Convicted felon and reputed Detroit mob associate Gino Accettola is accused of heading a multi-million dollar Ponzi scheme in suburban Macomb County. The 49-year old Accettola was named as the lead defendant in a civil law suit filed three weeks ago in Macomb County Circuit Court alleging that he cheated close to a dozen investors out of almost four million dollars in fraudulent construction jobs. Sources in law enforcement claim he is being investigated criminally too.

According to the suit, Accettola purported to be a general contractor with big-money construction projects about to launch in Michigan and Florida who was looking for financing but in reality was just trying to fleece people out of their cash – Accettola is accused of accepting loans totaling 4.7 million bucks from 11 individuals or businesses in Metro Detroit over a two-year period (2014-2016), with investors coughing up anywhere between $15,000 and $1,500,000 apiece for stakes that were in essence worth practically nothing. Plaintiffs in the case allege of the near-five million dollars of loans pocketed by Accettola and his 10 co-defendants, only $900,000 was ever recouped.

The law suit alleges Accettola bragged of his mob connections and took some of the stolen dough and bought his girlfriend an engagement ring, among other lavish purchases. When one of the plaintiffs approached Accettola in the winter of 2016 to complain about not getting paid back what he was owed, Accettola allegedly blamed the hold up on his superiors in the Detroit mafia.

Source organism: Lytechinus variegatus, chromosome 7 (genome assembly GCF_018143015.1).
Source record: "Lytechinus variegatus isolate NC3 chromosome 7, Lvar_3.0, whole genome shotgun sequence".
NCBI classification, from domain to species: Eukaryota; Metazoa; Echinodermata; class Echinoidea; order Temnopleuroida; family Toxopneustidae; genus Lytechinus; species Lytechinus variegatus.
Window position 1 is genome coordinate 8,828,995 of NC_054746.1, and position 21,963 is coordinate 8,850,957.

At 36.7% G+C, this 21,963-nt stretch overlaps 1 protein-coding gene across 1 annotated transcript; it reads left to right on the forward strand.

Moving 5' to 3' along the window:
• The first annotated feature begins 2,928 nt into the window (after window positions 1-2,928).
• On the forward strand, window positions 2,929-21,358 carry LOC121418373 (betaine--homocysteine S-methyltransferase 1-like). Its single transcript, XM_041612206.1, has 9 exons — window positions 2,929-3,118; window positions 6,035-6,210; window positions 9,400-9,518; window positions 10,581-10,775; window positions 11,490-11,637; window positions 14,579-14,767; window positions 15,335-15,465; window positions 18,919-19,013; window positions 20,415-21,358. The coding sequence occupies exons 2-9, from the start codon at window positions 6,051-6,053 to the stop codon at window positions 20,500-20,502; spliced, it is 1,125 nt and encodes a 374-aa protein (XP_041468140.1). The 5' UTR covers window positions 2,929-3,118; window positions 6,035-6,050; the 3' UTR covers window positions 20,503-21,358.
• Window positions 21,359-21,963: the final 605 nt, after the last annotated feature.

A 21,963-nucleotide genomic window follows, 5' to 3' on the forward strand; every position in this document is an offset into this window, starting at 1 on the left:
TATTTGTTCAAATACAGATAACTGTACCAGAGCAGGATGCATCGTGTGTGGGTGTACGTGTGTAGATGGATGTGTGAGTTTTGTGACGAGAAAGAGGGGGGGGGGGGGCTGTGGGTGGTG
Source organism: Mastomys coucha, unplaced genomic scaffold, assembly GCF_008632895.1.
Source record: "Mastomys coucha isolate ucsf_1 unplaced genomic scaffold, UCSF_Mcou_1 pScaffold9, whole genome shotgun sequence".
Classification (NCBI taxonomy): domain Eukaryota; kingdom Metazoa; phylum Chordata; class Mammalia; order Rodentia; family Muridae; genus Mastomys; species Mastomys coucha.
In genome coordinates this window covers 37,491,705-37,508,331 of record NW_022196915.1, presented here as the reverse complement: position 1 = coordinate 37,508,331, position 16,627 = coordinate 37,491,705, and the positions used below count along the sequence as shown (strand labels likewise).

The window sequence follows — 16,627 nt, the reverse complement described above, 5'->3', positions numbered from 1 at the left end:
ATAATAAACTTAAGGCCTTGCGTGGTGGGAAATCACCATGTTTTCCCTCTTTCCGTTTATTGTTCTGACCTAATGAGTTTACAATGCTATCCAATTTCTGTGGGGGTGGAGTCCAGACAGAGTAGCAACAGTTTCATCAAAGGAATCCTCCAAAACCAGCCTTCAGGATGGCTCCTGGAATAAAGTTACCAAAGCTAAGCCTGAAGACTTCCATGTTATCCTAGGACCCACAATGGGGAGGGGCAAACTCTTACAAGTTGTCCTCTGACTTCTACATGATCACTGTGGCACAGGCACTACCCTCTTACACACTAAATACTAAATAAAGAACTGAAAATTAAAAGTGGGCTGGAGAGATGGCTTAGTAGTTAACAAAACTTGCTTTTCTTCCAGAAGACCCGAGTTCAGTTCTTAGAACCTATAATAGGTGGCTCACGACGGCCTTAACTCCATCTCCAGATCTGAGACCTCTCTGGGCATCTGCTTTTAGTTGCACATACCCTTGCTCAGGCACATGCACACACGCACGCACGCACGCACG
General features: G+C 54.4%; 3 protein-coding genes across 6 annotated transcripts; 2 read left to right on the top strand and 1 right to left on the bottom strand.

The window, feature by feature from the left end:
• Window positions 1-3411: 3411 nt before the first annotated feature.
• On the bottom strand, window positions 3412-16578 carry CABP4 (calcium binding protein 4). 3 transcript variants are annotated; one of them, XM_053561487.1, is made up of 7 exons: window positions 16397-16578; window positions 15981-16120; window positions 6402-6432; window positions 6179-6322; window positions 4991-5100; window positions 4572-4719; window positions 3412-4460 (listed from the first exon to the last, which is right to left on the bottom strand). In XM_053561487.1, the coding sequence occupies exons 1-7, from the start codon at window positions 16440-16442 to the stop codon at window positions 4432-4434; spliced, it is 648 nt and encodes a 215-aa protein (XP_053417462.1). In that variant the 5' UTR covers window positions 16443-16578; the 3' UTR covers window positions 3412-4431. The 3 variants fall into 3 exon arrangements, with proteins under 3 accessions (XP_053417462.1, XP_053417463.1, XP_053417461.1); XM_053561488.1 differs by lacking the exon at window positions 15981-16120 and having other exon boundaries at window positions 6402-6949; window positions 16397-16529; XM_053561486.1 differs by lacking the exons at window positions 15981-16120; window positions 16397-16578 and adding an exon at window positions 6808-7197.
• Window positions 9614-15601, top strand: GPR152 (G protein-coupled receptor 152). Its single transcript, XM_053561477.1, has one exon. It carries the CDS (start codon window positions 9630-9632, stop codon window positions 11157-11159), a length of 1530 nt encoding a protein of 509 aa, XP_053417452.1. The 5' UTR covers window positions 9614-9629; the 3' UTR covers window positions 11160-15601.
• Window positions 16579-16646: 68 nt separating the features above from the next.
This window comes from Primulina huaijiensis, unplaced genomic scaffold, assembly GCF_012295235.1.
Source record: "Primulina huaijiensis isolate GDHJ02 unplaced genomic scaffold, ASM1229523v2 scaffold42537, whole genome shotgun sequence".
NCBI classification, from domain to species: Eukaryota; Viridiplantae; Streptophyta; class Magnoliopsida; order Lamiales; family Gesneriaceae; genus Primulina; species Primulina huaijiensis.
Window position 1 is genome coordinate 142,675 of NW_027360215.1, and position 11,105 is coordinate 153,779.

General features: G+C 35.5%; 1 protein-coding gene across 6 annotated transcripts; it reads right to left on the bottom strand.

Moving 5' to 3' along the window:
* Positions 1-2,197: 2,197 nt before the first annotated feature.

Per sources on the street and in law enforcement, Accettola is linked to the Tocco faction of the mob in the Motor City. A multiple-time convicted felon, he did a prison stint in the 1990s.

Accettola’s most recent run-in with the law came three years ago. He pled guilty in Macomb County Circuit Court to a fraud-related offense in 2013 and received probation and a suspended 10-month jail term. The government in Macomb County is currently the focus of an ongoing federal criminal probe which has already resulted in a small trickle of corruption and bribery charges filed against county employees in recent months and is expected to net a drove of additional and more high-profile arrests and indictments in the future, per sources.

 

 

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